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GRAINS-Wheat hits 6-month high on rising world prices; corn, soy decline

Julie Ingwersen

(Recasts; updates prices, adds quotes, changes byline, previous dateline HAMBURG) CHICAGO, Jan 14 (Reuters) - U.S. wheat futures hit a six-month high on Tuesday, supported by a pickup in export business and news that Russia, the world's top wheat exporter, is considering limiting grain exports through June, traders said. Corn and soybean futures drifted lower as brokers awaited the signing of the Phase 1 trade deal which could reopen China's giant market to U.S. grain and farm product exports. As of 1:08 p.m. CST (1908 GMT), Chicago Board of Trade March wheat was up 5-1/4 cents at $5.67-1/2 per bushel after reaching $5.73, the contract's highest since June 28. CBOT March corn was down 1 cent at $3.88-1/2 a bushel and March soybeans were down 2 cents at $9.40-1/4. Wheat rose on news that Russia's agriculture ministry is looking to set a non-tariff quota for grain exports of 20 million tonnes in January-June. The agriculture ministry's draft, which has yet to be reviewed by the government, sees the quota at 20 million tonnes of grain, which Russia can export without damaging domestic market in Jan. 1-June 30, 2020, the ministry said. Meanwhile, Egypt's main state wheat buyer purchased 240,000 tonnes of Russian and Romanian wheat in an international purchasing tender. Prices including cost and freight (C&F) ranged from $248.85 to $249.90 per tonne, up about $3 to $4 from an Egyptian wheat tender on Jan. 8. "It's the Russian story, where they are talking about export quotas," said Tom Fritz, partner with EFG Group in Chicago, said of Tuesday's strength in CBOT wheat futures. "It seems like there is a lot of wheat business around right now. The Egyptians continue to pay up," Fritz said. "World wheat prices are going up, so we have to follow suit." Corn and soybean futures languished ahead of Wednesday, when U.S. and Chinese officials are expected to sign a Phase 1 trade deal. The pact may allow the two sides to start resolving their trade war which led to a massive cut in exports of U.S. soybeans, corn and other farm products to China. Reports say China has agreed to hugely increase U.S. food and farm product imports, but the text of the proposed agreement has not been released, leaving markets uncertain. "Markets are drifting today until we see the actual signing of the Phase 1 trade deal between the U.S. and China and crucially the actual details of the deal as we still know almost nothing," said Matt Ammermann, commodity risk manager with INTL FCStone. Even if China's market is reopened to American soybeans, U.S. exporters face tough competition from a huge soybean harvest in Brazil in early 2020 following recent good weather.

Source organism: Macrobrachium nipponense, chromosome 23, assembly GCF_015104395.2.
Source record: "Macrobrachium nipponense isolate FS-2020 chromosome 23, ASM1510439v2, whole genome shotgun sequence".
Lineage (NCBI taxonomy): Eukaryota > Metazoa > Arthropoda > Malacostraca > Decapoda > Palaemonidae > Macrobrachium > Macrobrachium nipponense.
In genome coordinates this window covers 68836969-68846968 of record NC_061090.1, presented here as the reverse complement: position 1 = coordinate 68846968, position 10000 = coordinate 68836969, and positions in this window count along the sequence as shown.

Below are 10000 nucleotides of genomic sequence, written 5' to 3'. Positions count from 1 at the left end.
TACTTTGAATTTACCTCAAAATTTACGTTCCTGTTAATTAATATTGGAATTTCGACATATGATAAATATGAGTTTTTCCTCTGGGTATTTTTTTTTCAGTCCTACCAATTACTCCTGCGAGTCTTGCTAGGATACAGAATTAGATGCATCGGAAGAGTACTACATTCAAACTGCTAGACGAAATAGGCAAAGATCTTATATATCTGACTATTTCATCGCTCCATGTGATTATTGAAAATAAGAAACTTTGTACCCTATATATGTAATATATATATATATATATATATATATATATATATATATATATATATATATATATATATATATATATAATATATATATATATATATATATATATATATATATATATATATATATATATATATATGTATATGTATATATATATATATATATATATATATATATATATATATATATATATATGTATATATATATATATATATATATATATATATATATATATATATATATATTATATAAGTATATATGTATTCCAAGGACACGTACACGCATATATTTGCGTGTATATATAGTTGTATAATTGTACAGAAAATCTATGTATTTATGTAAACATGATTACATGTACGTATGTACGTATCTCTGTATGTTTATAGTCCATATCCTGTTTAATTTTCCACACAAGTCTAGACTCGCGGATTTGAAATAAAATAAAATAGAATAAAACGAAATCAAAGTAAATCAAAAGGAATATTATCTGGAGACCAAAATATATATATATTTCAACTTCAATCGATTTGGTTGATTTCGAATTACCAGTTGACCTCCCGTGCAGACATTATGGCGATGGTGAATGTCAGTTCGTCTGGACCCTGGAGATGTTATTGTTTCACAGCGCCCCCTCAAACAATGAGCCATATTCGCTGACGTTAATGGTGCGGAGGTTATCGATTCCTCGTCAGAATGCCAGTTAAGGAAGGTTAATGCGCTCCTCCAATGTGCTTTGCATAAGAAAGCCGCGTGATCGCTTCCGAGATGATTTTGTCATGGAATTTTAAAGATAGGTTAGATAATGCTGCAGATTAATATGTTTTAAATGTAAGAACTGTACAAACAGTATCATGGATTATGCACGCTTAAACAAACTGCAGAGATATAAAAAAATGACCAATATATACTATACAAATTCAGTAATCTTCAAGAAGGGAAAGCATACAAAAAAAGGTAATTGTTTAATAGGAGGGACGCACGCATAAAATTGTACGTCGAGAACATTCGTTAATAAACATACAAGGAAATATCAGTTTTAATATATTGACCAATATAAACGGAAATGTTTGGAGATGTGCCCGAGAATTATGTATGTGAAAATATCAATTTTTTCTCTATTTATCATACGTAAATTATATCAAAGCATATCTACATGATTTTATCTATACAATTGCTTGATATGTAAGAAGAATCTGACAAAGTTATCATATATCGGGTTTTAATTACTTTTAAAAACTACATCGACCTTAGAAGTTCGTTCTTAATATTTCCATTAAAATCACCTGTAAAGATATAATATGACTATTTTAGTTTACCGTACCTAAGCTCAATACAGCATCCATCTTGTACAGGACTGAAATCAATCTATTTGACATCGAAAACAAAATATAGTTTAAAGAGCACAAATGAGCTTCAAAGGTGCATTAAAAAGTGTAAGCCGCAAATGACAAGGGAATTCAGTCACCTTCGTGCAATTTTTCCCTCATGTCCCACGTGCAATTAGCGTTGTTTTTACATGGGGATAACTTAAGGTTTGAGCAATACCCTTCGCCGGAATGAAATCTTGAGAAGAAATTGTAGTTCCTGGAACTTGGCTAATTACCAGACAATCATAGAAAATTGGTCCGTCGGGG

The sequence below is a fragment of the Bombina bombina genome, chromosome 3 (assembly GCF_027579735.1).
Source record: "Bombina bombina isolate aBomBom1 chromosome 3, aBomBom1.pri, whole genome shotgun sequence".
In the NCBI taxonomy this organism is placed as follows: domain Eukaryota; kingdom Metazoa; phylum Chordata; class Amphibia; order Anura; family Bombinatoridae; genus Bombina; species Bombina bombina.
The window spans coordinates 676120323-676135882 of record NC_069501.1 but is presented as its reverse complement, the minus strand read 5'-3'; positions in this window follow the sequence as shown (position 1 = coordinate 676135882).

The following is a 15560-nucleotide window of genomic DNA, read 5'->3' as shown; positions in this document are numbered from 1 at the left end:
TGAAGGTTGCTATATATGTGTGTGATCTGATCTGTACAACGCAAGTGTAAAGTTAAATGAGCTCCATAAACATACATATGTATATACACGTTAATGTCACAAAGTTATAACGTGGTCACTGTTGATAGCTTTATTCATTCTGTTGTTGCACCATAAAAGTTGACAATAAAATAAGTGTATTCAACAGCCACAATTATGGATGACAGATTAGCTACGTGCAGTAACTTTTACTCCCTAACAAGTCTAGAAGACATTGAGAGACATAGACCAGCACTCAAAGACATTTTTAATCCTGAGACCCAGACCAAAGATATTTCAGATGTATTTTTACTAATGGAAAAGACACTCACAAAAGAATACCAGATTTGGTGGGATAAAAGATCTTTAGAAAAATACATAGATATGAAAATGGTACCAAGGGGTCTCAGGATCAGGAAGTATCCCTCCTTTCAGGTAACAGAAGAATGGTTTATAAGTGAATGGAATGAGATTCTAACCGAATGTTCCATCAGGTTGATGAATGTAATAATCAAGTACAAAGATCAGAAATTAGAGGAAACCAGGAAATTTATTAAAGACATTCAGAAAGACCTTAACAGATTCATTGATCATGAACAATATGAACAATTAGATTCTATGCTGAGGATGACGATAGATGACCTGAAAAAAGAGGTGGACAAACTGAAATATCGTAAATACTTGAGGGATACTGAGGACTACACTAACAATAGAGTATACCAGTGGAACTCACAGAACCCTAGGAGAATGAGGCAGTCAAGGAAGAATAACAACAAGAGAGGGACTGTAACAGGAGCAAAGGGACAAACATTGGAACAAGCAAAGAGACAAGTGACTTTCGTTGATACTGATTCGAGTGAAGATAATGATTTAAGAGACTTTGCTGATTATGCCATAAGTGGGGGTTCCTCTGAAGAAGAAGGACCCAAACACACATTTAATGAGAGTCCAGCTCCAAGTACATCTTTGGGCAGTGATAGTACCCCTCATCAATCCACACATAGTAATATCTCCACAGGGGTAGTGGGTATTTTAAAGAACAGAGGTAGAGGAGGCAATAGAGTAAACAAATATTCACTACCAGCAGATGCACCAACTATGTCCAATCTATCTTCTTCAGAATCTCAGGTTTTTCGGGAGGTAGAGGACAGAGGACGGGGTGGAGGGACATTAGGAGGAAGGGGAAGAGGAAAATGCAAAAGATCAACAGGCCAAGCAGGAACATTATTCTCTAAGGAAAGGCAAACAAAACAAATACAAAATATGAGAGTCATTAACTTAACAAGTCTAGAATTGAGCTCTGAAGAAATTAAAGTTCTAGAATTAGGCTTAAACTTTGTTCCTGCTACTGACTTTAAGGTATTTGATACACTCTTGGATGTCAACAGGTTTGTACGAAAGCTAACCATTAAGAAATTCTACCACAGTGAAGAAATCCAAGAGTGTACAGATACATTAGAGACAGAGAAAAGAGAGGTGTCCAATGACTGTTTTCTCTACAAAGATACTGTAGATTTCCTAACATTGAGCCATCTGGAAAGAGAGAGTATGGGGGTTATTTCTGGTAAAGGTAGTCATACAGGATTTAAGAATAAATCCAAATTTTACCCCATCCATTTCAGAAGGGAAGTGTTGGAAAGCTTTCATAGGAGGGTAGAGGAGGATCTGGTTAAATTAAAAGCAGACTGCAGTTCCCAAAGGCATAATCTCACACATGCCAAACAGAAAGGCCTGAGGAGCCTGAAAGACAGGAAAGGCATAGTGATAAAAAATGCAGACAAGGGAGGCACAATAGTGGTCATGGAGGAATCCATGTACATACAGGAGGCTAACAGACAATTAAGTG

CBOT prices as of 1:07 p.m. CST (1907 GMT):

Net Pct Volume

Last change change

CBOT wheat WH0 568.00 5.75 1.0 57273CBOT corn CH0 388.50 -1.00 -0.3 91439CBOT soybeans SH0 940.50 -1.75 -0.2 72143CBOT soymeal SMH0 301.20 -2.60 -0.9 54941CBOT soyoil BOH0 34.01 0.06 0.2 60980

NOTE: CBOT March wheat, corn and soybeans shown in cents per bushel, March soymeal in dollars per short ton and soyoil in cents per pound.

(Additional reporting by Michael Hogan in Hamburg and Naveen Thukral in Singapore; Editing by Ed Osmond and Richard Chang)